FAQ
Hi there!

I have recently released a new filesystem tool of mine: hsync.

When synchronizing 2 devices where some folders have been renamed,
synchronization tools like *rsync* do not see the renames and will transfer
the full folder content instead.
I've always found it a big waste of time and resources!

Example: you have an old backup of a massive folder 'media' which you
recently renamed 'medianew' on your local drive.

    -

    /local/medianew
    -

    /backup/media

If you synchronize /backup' from /local with rsync, /backup/media will be
deleted and /local/medianew will be transferred to /backup/medianew.
However, if you rename '/backup/media -> /backup/medianew' before, the
subsequent rsync run will be much faster.

Since I could not find any program that would detect renames, I decided to
write my own tool.

Your feedback is more than welcome!rsync
Usage

From 'hsync -h':

Usage: hsync SOURCE TARGET

Filesystem hierarchy synchronizer

Rename files in TARGET so that identical files found in SOURCE and TARGET
have
the same relative path.

The main goal of the program is to make folders synchronization faster by
sparing big file transfers when a simple rename suffices. It complements
other
synchronization programs that lack this capability.

hsync previews all changes by default. You can tweak each rename operation
to your liking.

If you want to mirror SOURCE to TARGET with rsync, running hsync beforehand
can dramatically speed up the process:

$ hsync SOURCE TARGET
$ rsync -livr --delete-excluded --progress -- SOURCE/ TARGET

Requirements

None!
It is written in Go and the binary is statically linked. The program should
be pretty lightweight [image: smile]
Performance

Since the goal is to provide a significant speed-up to other
synchronization tools, performance is a critical part of the program.
I've tried hard at minimizing I/O since this is the definitive bottleneck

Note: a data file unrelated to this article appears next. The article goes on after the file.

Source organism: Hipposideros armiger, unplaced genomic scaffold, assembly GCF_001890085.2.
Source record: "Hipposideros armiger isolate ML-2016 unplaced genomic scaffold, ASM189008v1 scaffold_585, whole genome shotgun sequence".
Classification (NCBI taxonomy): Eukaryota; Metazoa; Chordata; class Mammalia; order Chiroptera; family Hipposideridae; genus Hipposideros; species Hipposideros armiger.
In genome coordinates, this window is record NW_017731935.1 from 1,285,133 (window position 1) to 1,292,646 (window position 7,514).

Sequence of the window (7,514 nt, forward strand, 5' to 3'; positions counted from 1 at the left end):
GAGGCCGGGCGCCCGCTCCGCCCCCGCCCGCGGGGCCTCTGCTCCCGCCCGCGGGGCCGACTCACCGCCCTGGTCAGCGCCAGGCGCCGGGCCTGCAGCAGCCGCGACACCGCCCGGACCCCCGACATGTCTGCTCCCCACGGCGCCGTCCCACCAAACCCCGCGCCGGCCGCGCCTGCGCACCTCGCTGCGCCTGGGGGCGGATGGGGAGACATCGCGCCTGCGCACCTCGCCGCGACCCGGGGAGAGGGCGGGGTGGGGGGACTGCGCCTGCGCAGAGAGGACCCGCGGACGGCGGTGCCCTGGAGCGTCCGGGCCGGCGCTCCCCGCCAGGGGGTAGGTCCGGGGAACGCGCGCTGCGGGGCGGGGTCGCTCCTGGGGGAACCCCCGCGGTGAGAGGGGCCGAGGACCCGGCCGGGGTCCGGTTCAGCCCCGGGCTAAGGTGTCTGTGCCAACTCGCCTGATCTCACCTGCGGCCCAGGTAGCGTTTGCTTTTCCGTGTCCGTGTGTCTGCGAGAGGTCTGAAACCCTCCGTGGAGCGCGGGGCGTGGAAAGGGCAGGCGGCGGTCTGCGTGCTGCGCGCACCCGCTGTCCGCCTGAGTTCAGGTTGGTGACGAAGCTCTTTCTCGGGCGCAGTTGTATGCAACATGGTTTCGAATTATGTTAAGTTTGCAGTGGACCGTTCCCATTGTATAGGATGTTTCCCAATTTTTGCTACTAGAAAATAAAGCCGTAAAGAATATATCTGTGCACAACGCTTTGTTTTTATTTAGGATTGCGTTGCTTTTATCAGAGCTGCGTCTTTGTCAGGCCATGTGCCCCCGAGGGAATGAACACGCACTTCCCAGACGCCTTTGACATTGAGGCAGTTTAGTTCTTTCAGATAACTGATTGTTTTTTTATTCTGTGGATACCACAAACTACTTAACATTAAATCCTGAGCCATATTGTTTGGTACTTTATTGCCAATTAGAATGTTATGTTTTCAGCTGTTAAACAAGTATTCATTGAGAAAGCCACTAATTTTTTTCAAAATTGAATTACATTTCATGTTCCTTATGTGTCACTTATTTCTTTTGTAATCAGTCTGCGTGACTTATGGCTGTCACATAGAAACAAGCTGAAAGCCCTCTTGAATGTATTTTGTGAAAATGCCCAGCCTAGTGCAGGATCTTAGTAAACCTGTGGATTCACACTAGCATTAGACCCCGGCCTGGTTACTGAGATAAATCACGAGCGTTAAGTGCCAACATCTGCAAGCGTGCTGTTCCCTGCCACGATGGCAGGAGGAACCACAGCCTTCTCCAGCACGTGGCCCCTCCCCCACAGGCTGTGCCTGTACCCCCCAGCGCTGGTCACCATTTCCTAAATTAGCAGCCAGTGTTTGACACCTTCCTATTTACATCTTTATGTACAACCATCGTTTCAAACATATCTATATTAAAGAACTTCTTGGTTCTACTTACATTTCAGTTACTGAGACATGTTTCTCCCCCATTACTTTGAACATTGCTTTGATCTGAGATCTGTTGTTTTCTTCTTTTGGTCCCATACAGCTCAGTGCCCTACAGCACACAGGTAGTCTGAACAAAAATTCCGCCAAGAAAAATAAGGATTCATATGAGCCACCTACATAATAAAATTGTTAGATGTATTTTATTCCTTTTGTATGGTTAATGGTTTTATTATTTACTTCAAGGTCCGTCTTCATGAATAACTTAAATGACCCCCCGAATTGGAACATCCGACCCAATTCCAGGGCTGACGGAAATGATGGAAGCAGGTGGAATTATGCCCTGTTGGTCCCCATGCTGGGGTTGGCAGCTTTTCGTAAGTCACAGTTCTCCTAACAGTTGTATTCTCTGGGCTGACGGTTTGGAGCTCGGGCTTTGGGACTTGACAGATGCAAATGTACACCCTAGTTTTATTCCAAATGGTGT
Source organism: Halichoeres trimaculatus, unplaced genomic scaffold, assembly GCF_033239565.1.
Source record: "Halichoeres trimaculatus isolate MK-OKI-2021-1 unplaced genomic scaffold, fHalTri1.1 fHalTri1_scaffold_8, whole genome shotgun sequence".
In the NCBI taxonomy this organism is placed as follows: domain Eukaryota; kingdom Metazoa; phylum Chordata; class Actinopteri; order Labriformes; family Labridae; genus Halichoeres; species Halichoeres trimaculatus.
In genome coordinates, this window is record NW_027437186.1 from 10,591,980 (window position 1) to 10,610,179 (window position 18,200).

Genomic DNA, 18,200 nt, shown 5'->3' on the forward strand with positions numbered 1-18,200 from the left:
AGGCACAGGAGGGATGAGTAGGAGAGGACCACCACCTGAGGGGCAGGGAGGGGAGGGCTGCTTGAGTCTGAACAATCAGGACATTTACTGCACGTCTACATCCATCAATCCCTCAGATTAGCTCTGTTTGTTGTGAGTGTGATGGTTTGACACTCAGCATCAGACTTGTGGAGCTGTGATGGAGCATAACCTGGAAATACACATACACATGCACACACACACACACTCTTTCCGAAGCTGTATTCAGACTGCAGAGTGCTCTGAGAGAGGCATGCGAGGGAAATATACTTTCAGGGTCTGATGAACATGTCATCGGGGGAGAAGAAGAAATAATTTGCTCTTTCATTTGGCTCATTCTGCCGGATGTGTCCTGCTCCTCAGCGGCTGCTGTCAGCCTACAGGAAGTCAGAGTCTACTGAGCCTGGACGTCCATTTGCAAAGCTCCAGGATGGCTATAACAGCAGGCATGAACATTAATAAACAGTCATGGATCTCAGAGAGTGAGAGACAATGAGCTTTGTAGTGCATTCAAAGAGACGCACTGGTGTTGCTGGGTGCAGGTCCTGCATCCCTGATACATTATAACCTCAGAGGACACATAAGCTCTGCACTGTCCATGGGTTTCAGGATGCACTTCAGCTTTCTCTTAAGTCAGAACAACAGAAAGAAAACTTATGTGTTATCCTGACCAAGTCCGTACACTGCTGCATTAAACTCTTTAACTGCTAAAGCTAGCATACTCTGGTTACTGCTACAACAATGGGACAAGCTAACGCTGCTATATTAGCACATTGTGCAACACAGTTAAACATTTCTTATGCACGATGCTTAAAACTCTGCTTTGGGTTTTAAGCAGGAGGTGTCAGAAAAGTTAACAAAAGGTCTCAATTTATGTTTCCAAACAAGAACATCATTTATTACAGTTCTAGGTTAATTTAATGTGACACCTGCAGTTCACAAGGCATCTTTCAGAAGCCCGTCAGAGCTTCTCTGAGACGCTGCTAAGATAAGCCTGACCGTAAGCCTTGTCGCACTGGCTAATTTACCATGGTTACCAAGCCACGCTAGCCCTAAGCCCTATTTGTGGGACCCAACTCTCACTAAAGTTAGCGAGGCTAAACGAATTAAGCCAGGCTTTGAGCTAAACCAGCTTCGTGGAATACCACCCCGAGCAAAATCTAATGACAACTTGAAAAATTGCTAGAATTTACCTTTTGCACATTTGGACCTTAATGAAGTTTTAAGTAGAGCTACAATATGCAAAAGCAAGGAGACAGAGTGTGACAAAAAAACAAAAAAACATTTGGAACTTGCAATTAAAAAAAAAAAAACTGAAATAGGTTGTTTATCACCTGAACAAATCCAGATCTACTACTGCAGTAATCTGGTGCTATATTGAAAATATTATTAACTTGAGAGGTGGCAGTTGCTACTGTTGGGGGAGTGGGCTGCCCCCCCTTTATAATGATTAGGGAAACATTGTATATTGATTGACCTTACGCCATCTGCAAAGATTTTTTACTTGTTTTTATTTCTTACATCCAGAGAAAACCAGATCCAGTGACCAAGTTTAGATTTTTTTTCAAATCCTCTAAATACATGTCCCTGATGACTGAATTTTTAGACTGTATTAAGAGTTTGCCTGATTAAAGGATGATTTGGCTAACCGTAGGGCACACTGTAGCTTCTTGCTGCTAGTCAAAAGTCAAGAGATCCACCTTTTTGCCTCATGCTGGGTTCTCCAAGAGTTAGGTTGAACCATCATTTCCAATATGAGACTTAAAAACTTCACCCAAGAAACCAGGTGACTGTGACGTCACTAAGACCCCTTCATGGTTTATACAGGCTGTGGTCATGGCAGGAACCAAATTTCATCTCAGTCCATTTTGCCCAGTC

here.

A run over a few 100000 files (~100 GB) would finish in a few minutes on a
mildly slow hard drive on cold cache. A second run would typically finish
within seconds on hot cache.

I am currently using a rolling md5 checksum to match files. An adler32
algorithm could be a bit faster but would yield more clashes. I am not sure
which one is best.

Some parts could be parallelized, but a lot of thread synchronization would
be required. It is unclear to me if it would yield better performance in
all scenarios. I still need to work on it.

Memory-wise, hsync can eat several 100 MB from your RAM when working on
millions of files. This could probably be optimized, albeit not easily.

Comments are welcome.
File integrity

By default, all changes are previewed and you can tweak the renaming
operations before proceeding.
Nevertheless, there are many edge-cases with funky filesystem
configurations that may lead to unexpected results.
A typical example would be bind mounts: most (all?) kernels do not support
cross-mount points renaming, so if the TARGET folder contain such bind
mounts, some renames might fail.

If you experience any weird behaviour or if you are a filesystem guru and
can spot some mistakes in my (very short) code, you are more than welcome
to share your knowledge!

See the Implementation details
<https://godoc.org/bitbucket.org/ambrevar/hsync>.

Links

    -

    Official web page <http://ambrevar.bitbucket.org/hsync>
    -

    Issue tracker <https://bitbucket.org/ambrevar/hsync/issues>: Please file
    bug reports there, thanks!
    -

    Implementation details <https://godoc.org/bitbucket.org/ambrevar/hsync>


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